Colour management in photography.

I have always maintained that anyone who is serious about photography and would like to share his/her work must have his/her workflow tuned to the proper standard at every stage of his/her workflow. The philosphy is simple – from the minute you click the shutter till the time you share the image with the community the image must look almost the same at every stage of the digital photography workflow. There should not be any significant changes in contrast, colour shifts or loss of highlight or shadow details. This obviously applies to those viewing your shared images through their respective monitors too. Otherwise any technical comments on the image will not be valid.

So what colour space is recommended? It is recommended that unless one is working in a studio, one is better off using one of the two commonly used editing spaces, sRGB or Adobe RGB (1998). I am a strong advocate of Adobe RGB (1998) simply because of its wider gamut. It also reproduces more vivid greens and reds than sRGB. The catch is should you decide to share the finished post-processed product in the net you must convert the Adobe RGB (1998) profile to sRGB. Otherwise the image will appear washed out.


Digital camera

My recommendation then is to set your in-camera (and Adobe Photoshop) colour space to Adobe RGB (1998). This is easy enough. Go through the utility menu of your camera and you will see this option of colour space selection. Look up your camera’s manual if necessary.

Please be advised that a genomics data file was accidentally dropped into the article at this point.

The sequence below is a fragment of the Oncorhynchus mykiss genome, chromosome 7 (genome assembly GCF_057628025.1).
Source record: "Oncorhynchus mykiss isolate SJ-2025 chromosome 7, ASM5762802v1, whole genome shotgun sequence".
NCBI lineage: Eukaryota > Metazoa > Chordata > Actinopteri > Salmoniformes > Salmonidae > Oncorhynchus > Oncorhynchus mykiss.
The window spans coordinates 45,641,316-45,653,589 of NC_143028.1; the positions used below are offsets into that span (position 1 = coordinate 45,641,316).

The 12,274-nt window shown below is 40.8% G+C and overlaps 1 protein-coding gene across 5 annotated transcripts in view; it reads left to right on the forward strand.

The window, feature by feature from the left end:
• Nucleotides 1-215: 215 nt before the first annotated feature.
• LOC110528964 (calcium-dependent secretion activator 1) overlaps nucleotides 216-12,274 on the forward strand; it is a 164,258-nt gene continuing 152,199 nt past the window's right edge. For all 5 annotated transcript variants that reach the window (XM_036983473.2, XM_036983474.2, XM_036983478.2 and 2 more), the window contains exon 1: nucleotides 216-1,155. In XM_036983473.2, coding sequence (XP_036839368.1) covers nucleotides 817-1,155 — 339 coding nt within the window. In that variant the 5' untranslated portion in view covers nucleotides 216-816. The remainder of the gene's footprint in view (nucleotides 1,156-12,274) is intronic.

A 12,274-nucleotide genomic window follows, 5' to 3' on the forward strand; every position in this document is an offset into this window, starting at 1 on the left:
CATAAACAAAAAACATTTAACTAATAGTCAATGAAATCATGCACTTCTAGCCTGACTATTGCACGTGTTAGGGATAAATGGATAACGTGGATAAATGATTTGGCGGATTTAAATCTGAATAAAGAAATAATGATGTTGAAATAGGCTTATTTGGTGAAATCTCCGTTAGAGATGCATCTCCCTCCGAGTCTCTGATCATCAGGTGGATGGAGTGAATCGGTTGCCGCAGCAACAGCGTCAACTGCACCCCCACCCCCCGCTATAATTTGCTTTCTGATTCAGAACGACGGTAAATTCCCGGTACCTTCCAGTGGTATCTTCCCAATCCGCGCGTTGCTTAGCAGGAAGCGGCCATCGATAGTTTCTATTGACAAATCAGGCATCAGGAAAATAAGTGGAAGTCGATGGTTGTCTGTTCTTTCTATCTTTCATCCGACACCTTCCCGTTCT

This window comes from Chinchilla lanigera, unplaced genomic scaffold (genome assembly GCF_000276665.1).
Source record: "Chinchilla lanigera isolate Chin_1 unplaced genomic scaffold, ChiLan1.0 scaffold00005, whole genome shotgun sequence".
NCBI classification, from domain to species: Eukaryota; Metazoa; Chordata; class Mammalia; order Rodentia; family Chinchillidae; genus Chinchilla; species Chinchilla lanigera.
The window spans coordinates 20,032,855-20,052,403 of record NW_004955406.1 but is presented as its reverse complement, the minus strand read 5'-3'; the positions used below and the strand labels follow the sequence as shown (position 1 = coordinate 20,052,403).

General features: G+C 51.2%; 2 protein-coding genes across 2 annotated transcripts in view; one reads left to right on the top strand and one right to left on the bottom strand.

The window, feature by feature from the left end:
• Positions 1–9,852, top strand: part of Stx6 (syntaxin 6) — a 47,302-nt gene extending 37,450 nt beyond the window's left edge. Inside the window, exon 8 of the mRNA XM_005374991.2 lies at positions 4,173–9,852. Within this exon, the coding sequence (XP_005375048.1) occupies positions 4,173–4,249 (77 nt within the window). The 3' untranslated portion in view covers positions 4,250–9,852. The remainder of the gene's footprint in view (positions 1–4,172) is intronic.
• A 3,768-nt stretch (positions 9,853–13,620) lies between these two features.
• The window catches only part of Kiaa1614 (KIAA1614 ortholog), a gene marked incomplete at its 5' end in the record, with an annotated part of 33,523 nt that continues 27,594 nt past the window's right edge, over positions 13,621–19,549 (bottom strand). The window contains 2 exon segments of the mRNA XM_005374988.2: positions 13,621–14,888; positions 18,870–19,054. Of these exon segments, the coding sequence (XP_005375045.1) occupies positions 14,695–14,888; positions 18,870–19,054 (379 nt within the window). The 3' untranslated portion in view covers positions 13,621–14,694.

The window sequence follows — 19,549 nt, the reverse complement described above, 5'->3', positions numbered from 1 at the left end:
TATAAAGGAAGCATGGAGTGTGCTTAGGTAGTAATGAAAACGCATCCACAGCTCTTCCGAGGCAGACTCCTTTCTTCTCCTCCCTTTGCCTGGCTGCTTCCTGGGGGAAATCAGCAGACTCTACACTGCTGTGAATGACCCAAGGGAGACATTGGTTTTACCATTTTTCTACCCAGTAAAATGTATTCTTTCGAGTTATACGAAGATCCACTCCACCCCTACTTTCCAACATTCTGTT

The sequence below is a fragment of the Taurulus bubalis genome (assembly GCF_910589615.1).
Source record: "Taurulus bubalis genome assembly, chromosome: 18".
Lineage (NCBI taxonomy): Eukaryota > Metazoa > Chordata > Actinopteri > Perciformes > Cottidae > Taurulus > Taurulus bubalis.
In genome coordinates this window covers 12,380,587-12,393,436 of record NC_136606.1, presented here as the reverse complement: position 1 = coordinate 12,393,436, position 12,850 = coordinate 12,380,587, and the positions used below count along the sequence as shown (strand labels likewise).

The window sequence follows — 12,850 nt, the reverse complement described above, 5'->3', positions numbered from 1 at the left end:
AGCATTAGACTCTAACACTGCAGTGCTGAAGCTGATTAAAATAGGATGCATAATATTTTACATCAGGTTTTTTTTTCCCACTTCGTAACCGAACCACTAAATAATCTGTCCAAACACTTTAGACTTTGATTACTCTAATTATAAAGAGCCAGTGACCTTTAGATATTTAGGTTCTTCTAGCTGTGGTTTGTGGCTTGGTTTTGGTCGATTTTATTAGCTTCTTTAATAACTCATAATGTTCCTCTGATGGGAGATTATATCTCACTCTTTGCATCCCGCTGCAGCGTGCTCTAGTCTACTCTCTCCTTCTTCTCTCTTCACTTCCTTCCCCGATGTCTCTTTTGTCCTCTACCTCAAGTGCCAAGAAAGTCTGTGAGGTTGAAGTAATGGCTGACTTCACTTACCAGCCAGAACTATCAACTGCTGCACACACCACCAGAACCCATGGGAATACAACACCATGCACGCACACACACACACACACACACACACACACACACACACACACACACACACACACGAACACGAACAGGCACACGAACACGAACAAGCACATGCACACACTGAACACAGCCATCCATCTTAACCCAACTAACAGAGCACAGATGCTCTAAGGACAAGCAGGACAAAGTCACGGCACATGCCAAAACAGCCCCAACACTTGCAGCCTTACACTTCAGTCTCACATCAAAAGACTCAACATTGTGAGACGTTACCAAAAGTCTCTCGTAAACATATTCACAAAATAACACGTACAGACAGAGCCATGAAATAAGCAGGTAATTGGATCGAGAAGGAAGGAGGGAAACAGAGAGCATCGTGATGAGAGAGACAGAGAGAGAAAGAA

Adobe Photoshop

I have mentioned and recommended the usage of the Adobe RGB (1998) colour space for your post-processing software (Adobe Photoshop CS5 in my case). It is important that you do this before using Photoshop.

Photoshop’s default color space is sRGB which is the correct color space for Web posting. However sRGB is really a very limited color space, much smaller than what printers can actually produce. I strongly suggest you to change this to Adobe RGB (1998). You do this by going to Edit> Color Settings.


Click it and this dialog box appears. Click on the drop-down menu under Settings and change it to North America Prepress 2. The Working Spaces RGB will be automatically changed to Adobe RGB (1998).

Your job here is not finished yet.

Change the RGB in Color Management Policies to this:

One final step. For Profile Mismatches, turn off the Ask When Opening checkbox. That way, your old photos will automatically update to match your current working space when you re-open them in Photoshop.

Then click OK.

Your Photoshop is now ready for some serious post-processing.

Always remember to convert the profile to sRGB before you share the processed image in the net. The following step will show you how to do just that.

Go to Edit>Convert to Profile and click.

 In the dialog box change the Profile in Destination Space to sRGB IEC61966-2.1. This is the long technical form of sRGB.

Click OK and the resultant image will be converted to sRGB ready to be posted into the web maintaining its vibrant colors as intended.






4 Responses to “Colour management in photography.”

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